The Shop from Island Creek Oysters
Oysters, caviar, and rosé on a sunny Wednesday afternoon—nothing has felt this indulgent in a long time. I’m happy to report that this marvelous experience was affordable (well, the caviar is a bit of a splurge) and available to anyone who happens to find herself or himself near the Shop from Island Creek Oysters on Washington Avenue in Portland’s East End. Part retail shop, part raw bar, and part seafood wholesaler, the Shop offers fresh oysters from Maine and the surrounding region. Buy them to take home, or if you’re ready to partake immediately, order a platter to enjoy in the warehouse-style space. If the weather permits and the garage doors are up, take your plate outside to the wide, front patio.
Skip Bennett founded Island Creek in Duxbury, Massachusetts, in the early 1990s, as a consortium of 11 independent oyster growers. It was strictly a farm and wholesale operation until 2010, when he collaborated with chef Jeremy Sewall and restaurateur Garrett Harker to open the first of several restaurants in Boston. “All the things we do that are not farming are about diversification and new revenue streams,” Island Creek president Chris Sherman tells me. Island Creek now works with over 600 chefs all over the country, including some of the most prestigious, such as Thomas Keller of the French Laundry. There are two Island Creek Oyster Bars and two other restaurants in Massachusetts and one restaurant in Portsmouth, New Hampshire. The oysters go directly from farm to the chefs or Island Creek’s own retail outlets. “No middleman lets us keep prices low here in Portland,” Sherman says.
Sherman is headquartered in Massachusetts, but has previously lived in Maine and loves spending time here. “We’ve been sniffing around this street for at least two years,” he says. “We love this neighborhood. It’s diverse, fun, and walkable.” The building is the former home of Creighton and Sons Wholesale Florist, and the space maintains the industrial feel. It’s furnished simply but comfortably, with both eBay finds and local items. There’s a neon horseshoe crab created by “Neon” Dave Johansen of Portland on one wall near two custom-made, chartreuse-colored sofas. A big communal table was made right in the neighborhood by Weather Furniture and carried over to the Shop. It’s surrounded by vintage chairs that bring back memories of elementary school. The raw bar is the centerpiece of the place—a long counter displaying a variety of oysters on ice. A chalkboard above proclaims: “$1.50 Oysters, All Day, Eat Here, or Take Home and Shuck Yourself, Everybody Wins.” Both Maine and Island Creek oysters are offered, served up on metal trays with ice and a lemon wedge, along with a squeeze bottle of mignonette. “We noticed Maine was a sleeper oyster producing behemoth,” Sherman says. “There are 150 startup oyster farms in Maine, but they’re lacking national distribution. This facility gives us better access to them. We’re working with eight or nine established Maine farms to help them expand their business, which has been mostly seasonal.” We taste Row 34, Beach Point, and Puffer oysters from Massachusetts and Mookie Blues, Winnegance, and Norumbega oysters from Maine. Each has a slightly different flavor profile; the ones from Island Creek are complex and buttery, and the Damariscotta oysters are briny and full-bodied.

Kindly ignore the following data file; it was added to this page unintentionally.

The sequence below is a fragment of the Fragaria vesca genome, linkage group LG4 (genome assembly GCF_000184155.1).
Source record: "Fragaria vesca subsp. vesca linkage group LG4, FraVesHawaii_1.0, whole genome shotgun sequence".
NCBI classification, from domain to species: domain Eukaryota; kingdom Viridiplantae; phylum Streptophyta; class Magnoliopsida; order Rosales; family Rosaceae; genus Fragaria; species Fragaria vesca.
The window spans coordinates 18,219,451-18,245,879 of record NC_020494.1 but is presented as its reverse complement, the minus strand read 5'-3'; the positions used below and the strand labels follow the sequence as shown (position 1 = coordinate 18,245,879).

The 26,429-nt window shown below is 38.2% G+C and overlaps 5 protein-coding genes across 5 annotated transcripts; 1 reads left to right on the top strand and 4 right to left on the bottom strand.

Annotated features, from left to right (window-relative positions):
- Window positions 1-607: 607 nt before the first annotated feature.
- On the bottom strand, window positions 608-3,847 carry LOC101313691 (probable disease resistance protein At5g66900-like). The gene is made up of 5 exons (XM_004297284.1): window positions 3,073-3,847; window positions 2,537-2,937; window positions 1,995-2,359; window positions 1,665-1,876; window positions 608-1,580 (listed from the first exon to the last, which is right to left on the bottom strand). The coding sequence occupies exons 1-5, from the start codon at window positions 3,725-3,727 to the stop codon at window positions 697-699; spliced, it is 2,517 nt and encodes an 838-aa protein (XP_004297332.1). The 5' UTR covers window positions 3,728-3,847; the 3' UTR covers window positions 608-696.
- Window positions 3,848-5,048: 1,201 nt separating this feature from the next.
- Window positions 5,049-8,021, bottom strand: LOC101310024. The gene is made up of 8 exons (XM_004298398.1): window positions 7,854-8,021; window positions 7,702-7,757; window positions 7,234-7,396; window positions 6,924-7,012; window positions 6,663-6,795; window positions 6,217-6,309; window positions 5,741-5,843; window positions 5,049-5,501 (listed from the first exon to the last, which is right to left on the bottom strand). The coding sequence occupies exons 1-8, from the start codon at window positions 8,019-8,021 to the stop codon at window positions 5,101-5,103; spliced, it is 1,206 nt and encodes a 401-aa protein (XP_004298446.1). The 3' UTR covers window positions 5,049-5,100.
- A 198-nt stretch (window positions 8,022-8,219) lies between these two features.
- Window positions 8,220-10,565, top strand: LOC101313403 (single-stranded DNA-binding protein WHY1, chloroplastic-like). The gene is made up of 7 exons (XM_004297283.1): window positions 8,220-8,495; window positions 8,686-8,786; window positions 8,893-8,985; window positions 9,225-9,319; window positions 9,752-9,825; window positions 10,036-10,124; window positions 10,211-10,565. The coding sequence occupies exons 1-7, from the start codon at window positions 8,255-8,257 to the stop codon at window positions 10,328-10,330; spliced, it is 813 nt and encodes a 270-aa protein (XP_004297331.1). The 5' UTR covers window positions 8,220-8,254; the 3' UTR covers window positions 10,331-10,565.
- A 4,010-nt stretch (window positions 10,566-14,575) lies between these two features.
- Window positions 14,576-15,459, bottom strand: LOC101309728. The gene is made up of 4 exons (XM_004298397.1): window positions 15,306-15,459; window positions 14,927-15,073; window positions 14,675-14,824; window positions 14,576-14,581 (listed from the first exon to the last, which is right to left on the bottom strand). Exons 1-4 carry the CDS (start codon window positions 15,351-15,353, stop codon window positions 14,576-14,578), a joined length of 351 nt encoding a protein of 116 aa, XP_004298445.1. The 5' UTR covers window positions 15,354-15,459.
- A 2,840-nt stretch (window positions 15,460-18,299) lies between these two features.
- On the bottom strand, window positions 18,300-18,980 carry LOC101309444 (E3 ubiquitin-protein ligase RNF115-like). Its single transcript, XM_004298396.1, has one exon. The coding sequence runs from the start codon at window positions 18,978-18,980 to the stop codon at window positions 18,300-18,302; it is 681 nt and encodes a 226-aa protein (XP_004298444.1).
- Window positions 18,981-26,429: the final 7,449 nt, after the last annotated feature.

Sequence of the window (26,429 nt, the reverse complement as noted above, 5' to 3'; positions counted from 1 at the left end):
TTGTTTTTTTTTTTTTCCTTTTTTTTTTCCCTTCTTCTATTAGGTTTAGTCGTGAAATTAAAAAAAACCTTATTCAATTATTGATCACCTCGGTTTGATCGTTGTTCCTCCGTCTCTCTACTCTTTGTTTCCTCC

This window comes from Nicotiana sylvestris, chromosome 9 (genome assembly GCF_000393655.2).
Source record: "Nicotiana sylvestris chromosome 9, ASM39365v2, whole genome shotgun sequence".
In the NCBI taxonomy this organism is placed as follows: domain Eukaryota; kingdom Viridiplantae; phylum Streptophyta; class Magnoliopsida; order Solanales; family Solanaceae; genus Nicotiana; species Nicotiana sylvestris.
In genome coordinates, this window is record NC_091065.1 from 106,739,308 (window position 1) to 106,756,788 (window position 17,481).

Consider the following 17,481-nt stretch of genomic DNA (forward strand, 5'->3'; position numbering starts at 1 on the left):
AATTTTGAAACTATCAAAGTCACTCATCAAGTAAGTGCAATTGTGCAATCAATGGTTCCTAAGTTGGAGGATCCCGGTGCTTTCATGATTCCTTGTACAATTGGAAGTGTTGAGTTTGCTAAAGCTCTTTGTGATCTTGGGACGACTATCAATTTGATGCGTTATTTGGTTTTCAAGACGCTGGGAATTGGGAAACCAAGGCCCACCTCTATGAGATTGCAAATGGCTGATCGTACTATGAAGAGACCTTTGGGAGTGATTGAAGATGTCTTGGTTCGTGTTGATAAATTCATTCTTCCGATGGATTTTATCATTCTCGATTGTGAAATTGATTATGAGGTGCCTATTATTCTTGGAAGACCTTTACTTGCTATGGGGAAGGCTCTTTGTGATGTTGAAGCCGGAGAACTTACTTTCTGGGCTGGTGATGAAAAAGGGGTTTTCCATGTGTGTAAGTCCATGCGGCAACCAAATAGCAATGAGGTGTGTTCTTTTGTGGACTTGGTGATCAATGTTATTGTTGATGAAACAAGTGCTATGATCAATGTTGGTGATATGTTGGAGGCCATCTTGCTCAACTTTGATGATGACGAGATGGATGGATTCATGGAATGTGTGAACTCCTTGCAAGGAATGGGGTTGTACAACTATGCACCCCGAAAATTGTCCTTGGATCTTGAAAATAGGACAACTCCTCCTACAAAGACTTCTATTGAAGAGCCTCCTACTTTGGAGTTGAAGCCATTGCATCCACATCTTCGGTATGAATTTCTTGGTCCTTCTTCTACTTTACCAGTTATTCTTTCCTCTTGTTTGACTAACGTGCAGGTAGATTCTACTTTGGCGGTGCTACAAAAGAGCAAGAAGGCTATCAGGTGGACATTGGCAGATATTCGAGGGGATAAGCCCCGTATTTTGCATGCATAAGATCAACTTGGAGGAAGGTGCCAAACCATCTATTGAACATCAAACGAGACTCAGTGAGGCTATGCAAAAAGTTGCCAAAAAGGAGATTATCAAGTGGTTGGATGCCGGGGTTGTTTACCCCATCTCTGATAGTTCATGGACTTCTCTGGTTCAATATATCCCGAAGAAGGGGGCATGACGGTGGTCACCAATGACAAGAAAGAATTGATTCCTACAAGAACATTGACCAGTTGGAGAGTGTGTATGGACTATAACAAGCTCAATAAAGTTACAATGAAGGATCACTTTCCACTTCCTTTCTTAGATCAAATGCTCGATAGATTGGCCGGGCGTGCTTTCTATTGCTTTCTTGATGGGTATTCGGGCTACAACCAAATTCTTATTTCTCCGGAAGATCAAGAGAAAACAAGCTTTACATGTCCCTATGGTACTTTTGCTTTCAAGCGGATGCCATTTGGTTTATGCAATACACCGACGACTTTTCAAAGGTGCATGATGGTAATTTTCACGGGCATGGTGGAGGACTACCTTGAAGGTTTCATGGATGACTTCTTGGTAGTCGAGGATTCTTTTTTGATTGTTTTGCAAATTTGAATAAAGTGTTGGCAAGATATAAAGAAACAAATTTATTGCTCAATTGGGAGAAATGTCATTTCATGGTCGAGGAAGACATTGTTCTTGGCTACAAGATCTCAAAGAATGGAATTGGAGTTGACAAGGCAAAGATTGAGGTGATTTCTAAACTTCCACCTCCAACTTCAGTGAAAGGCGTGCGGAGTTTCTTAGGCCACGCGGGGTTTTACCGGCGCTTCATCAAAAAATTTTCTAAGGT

Oysters are the heart of the Shop, but conservas, or tinned fish, is also available for taking home or eating in. The Shop will set up a beautiful platter to enjoy high-quality tinned sardines, octopus, and mussels, all from Spain. “We wanted to offer something else but keep it streamlined,” says general manager Kit Paschal. “It’s a great way to snack.” I love the olive oil-packed sardines, piled on toasted Standard Baking Co. bread with butter, mustard, and pickled red cabbage. “It’s a nod to Maine’s canning heritage,” Sherman says. “We’d love to reintroduce that. And it’s a great lunch option. We sell way more tinned fish than we anticipated.” White sturgeon caviar is presented elegantly in an antique caviar server with crème fraiche, chives, and tiny, buttery crumpets. “This is more about the caviar than the accoutrements,” says Sherman. “It’s from the first company in the world to farm caviar.”
Paschal has put together a concise but interesting wine and beer menu, completely available on tap. “It works nicely with the counter service aspect,” he says. “We like the freshness, and it’s easy to pour a taste.” In choosing what to offer, he had one criteria: it has to go well with raw seafood. That usually means a crisp, dry wine like grüner veltliner or something bubbly, like prosecco. Beers are all local, including Fore River Brewing Company’s John Henry nitro milk stout. “There’s no mealtime here,” Paschal says. ”People drift in all afternoon and then into the evening for a glass of wine or oysters any time.”
“We make it easy to pop in on a Saturday afternoon with the kids. We’ve stripped everything away but the essentials,” Sherman says. “I think this is the future of how we dine out. Portland is a great place to do this.”
The Shop Raw Bar and Shellfish Market | Island Creek Oysters | 123 Washington Ave. | Portland | 207. 699.4466